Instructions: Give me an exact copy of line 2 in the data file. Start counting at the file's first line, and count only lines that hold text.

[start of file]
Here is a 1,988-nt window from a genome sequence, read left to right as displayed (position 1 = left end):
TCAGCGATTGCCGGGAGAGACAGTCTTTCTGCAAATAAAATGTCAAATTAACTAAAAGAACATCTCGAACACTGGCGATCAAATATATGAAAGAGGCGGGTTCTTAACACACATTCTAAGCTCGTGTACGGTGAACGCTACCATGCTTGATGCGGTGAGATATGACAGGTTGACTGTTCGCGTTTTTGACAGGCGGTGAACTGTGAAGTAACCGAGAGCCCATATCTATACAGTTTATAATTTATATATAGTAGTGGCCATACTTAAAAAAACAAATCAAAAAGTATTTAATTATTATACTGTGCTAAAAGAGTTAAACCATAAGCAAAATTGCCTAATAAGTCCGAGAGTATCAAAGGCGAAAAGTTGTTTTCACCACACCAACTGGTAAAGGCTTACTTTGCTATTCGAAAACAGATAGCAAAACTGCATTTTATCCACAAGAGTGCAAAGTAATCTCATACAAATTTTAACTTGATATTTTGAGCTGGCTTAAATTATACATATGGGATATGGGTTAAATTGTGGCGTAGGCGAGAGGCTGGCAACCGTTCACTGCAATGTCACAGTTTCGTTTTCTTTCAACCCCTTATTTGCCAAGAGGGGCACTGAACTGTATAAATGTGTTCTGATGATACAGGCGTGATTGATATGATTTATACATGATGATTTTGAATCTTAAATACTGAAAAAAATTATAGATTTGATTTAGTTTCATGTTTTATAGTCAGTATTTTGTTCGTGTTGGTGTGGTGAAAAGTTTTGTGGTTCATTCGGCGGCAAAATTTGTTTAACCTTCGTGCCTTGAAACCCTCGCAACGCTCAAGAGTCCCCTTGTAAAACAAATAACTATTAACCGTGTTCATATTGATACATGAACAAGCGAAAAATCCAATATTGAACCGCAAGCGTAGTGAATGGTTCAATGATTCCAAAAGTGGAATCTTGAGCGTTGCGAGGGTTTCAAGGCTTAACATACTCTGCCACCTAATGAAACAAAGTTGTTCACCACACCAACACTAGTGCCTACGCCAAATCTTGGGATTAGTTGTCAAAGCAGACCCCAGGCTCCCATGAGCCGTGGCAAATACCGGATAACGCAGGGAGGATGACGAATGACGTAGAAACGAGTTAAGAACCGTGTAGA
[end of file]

TCAGCGATTGCCGGGAGAGACAGTCTTTCTGCAAATAAAATGTCAAATTAACTAAAAGAACATCTCGAACACTGGCGATCAAATATATGAAAGAGGCGGGTTCTTAACACACATTCTAAGCTCGTGTACGGTGAACGCTACCATGCTTGATGCGGTGAGATATGACAGGTTGACTGTTCGCGTTTTTGACAGGCGGTGAACTGTGAAGTAACCGAGAGCCCATATCTATACAGTTTATAATTTATATATAGTAGTGGCCATACTTAAAAAAACAAATCAAAAAGTATTTAATTATTATACTGTGCTAAAAGAGTTAAACCATAAGCAAAATTGCCTAATAAGTCCGAGAGTATCAAAGGCGAAAAGTTGTTTTCACCACACCAACTGGTAAAGGCTTACTTTGCTATTCGAAAACAGATAGCAAAACTGCATTTTATCCACAAGAGTGCAAAGTAATCTCATACAAATTTTAACTTGATATTTTGAGCTGGCTTAAATTATACATATGGGATATGGGTTAAATTGTGGCGTAGGCGAGAGGCTGGCAACCGTTCACTGCAATGTCACAGTTTCGTTTTCTTTCAACCCCTTATTTGCCAAGAGGGGCACTGAACTGTATAAATGTGTTCTGATGATACAGGCGTGATTGATATGATTTATACATGATGATTTTGAATCTTAAATACTGAAAAAAATTATAGATTTGATTTAGTTTCATGTTTTATAGTCAGTATTTTGTTCGTGTTGGTGTGGTGAAAAGTTTTGTGGTTCATTCGGCGGCAAAATTTGTTTAACCTTCGTGCCTTGAAACCCTCGCAACGCTCAAGAGTCCCCTTGTAAAACAAATAACTATTAACCGTGTTCATATTGATACATGAACAAGCGAAAAATCCAATATTGAACCGCAAGCGTAGTGAATGGTTCAATGATTCCAAAAGTGGAATCTTGAGCGTTGCGAGGGTTTCAAGGCTTAACATACTCTGCCACCTAATGAAACAAAGTTGTTCACCACACCAACACTAGTGCCTACGCCAAATCTTGGGATTAGTTGTCAAAGCAGACCCCAGGCTCCCATGAGCCGTGGCAAATACCGGATAACGCAGGGAGGATGACGAATGACGTAGAAACGAGTTAAGAACCGTGTAGA